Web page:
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(Originally appeared in The Chicago Tribune, April 22, 2001)

BIG DANCE THEATER

REVIEW BY LUCIA MAURO

As its name implies, Big Dance Theater heightens and entwines the vocabularies of movement and drama. But this 11-year-old New York performance company, which made its Chicago debut Friday night at the Museum of Contemporary Art Theater, also advances a minimalist style of visual expression.

Its performance of "A Simple Heart," choreographed by Annie-B Parson and co-directed by Paul Lazar, contains the resonant whispers of a narrative while metaphorically evoking a primal rush of emotion. This 60-minute dramatic poem takes its inspiration from Gustave Flaubert's 1877 novella of the same name but does not aim for a slavish recreation.

Instead Parson condenses and broadens the story of an ordinary French maidservant, Felicite, whose fierce loyalty to her mistress, Madame Aubain, transcends fanaticism. As Felicite's surrogate loved ones (including a pet parrot) pass away, she folds herself deeper into a world of beatific hallucinations.

What sounds extreme and melodramatic comes across as gentle and measured in this stately work that celebrates the mundane without elevating it to extraordinary heights. The multidisciplinary piece, bathed in a cascade of soulful illumination by lighting designer David Moodey, opens with Felicite (split into twins) emerging from Madame's hoop skirt. Parson creates the illusion of Felicite's hands morphing into her mistress' feet.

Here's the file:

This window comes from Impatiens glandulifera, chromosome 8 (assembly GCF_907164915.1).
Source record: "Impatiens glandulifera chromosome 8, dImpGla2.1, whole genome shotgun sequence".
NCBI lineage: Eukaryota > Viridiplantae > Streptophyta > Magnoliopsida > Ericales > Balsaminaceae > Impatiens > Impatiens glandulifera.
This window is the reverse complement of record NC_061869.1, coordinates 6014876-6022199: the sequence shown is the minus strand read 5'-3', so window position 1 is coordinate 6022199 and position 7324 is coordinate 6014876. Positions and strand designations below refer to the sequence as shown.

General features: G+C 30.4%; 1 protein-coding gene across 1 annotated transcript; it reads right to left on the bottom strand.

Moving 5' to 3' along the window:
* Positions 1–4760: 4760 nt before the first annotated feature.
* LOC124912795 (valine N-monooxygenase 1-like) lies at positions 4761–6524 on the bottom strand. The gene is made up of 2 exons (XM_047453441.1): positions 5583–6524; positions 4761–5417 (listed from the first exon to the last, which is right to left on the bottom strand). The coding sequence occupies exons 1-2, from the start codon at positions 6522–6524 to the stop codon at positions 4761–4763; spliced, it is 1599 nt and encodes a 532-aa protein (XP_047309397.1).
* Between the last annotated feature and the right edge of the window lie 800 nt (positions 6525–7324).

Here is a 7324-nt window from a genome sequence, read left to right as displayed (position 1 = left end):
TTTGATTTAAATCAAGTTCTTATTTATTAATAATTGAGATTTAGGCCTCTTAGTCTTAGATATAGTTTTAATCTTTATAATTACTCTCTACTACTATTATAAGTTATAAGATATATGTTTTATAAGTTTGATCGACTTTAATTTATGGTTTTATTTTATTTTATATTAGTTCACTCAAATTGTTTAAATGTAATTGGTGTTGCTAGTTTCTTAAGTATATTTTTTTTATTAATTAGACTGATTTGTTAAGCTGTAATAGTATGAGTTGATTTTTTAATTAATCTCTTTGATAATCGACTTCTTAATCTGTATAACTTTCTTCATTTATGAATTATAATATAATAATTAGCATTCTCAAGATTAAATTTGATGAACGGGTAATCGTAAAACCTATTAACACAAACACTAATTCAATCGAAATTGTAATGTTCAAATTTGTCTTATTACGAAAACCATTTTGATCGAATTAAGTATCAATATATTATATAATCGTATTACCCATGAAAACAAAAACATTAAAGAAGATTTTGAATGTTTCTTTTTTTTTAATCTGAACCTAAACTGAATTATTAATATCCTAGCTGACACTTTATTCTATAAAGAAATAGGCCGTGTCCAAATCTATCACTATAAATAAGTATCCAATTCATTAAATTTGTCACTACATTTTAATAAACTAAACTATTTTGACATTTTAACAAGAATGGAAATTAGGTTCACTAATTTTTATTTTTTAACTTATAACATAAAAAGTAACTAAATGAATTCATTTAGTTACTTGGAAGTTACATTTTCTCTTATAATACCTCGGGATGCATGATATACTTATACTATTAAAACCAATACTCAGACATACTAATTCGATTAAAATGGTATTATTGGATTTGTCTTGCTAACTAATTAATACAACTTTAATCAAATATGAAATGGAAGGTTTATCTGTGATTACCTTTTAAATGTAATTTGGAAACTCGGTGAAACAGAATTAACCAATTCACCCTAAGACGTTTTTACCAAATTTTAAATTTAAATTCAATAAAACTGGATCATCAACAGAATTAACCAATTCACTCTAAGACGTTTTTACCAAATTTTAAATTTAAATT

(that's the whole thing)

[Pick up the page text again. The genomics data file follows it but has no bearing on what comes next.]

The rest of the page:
The maidservant, played with innocent fervor by Stacy Dawson and Molly Hickok, shower Madame's infant daughter (performed from a deliberately skewed perspective by adult dancer Cynthia Hopkins) with the attention she craves from her repressed mother (Tymberly Canale in a breathlessly anguished performance).

The production combines a stark Martha Graham spiritual ferocity with the claustrophia of Henrik Ibsen's "A Doll's House."

Paradoxically, everyone but Felicite appears trapped in ennui and unfulfilled desires. It's the servant girl who seems to have found the freedom within her misguided and obsessive devotion. In this cocoon-like household, she has power. At the same time, Parson - as Flaubert - are not making sweeping statements about class divisions. They are exploring the more abstract notion of faithfulness and questioning whether it is a virtue or a self-constructed delusion.

David Barber and Joanne Howard's scenic design consists of eight suspended cage-like structures - beautiful but distancing. They are reminiscent of Laura Wingfield's collection of figurines in Tennessee Williams' "The Glass Menagerie" and speak to the same fantastical introversion. The sound of birds weaves through the sweeping strains of Henryk Gorecki and Glen Branca's foreboding interludes. Claudia Stephens' period costumes serve as a second skin, and a lush subtext, for the artists - stretching and billowing with every breath and gesture.

The life cycle unfolds in this concise yet complex piece, symbolized in a scene that unselfconsciously transforms a cradle into a headstone. •
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